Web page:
MEM 3380
Castles and Cloisters:
An Introduction to Monastic and Courtly-Chivalric Communities

I. Description
The goal of this course will be to develop a familiarity with some of the salient characteristics of monastic and courtly-chivalric communities in the European Middle Ages, by means of a study of the ways in which they organized their lives temporally and spatially, and of the ways in which they gave expression to their views about life, love, work, God, etc. in their art, literature, and music. This course functions as a core course for the minor in Medieval and early Modern Studies (MEMS). It may also serve to get interested students started with an IDS major in MEMS. For information on the MEMS minor and IDS major, please visit the MEMS website.

III. Course assignments and grading criteria

1. Homework                           20%
2. 3 tests                                  30%
3. comprehensive final              20%
4. essay                                   20%
5. project                                10%

1. Homework assignments for the most part will be WWW-based. Students refer to this page for assignments.  The assignments will consist of questions about the reading assignment and/or about other WWW-based medieval and early modern studies resources. Assignments are due by the class hour for which they are listed.

 2 and 3. The tests and comprehensive final will consist of different kinds of written tasks that assess familiarity with the reading assignments.  These tasks will include identifications of concepts and terms and brief discussions of textual passages.

4. Essay: a research paper (1500-2000 words), using primary and secondary sources, that examines in depth some aspect of monastic and/or courtly-chivalric culture. Essay themes.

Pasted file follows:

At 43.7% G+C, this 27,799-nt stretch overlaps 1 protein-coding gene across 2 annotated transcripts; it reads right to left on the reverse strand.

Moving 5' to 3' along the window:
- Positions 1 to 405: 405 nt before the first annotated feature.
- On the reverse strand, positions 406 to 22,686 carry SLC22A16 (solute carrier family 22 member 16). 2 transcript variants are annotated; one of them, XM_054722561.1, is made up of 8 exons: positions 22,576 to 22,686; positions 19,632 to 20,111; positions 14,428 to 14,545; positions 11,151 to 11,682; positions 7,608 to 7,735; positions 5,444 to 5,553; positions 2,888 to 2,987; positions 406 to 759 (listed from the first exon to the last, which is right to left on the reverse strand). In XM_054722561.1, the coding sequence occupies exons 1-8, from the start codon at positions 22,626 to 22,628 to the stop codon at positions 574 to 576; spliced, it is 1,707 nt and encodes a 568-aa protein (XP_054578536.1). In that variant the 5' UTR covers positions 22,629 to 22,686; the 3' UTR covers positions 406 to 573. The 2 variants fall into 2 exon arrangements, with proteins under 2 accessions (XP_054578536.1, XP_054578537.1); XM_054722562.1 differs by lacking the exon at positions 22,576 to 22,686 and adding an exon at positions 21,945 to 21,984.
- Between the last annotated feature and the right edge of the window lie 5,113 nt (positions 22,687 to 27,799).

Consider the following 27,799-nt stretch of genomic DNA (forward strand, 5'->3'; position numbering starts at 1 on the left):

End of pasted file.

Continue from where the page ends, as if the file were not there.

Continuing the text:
5. For the project students may choose to write a second essay (of 1500-3000 words), or to make a class presentation on a topic of interest (either individually, or as a member of a small group), or to construct a website dealing with some aspect of monastic or courtly-chivalric cultures.

IV. Texts:
1. C.H. Lawrence, Medieval Monasticism: Forms of Religious Life in Western Europe in the Middle Ages.  3rd edition (London: Longman, 2001).
2. St. Augustine, Christian Doctrine (de doctrina christiana)
3. Boethius, The consolation of Philosophy (selections)
4. The Rule of St. Benedict (excerpts)
5. Life of St. Antony
6. Joseph and Frances Gies,  Life in a medieval Castle (New York: Harper and Row, 1974).
7.  Hartmann von Aue, Arthurian Romances, Tales, and Lyric Poetry (University Park: Pennsyvania State University Press, 2001)
8. In Praise of the New Knighthood (Liber ad milites Templi: De laude novae militae), by St. Bernard of Clairvaux
8. The Primitive Constitutions of the Order of Friars Preachers
9. The Rule of the Franciscan Order

V. Course Resources: links, pictures, images
Monastery page
Castle page
The Peace Movement
Hildebrandslied- Old High German
Hildebrandslied - English
codex manesse -- miniatures
Hartmann von Aue's Erec in Middle High German
typology
Book of Job
The medieval manor
mummers/mumming
Matilda of Tuscany (or: Matilda of Canossa)
Eleanor of Aquitaine
medieval garments #1
medieval garments #2
wattle and daub peasant house
iron bombards
Versailles
History of gunpowder
Romanticism
 

VI. Schedule and homework assignments. This represents a plan, which will be expanded and changed as necessary during the semester.
Note: Assignments are due by the class period in which they are listed!
January
 
 

8: Introduction

10: Lawrence, chapter 1, "The Call of the Desert"; click here for homework assignment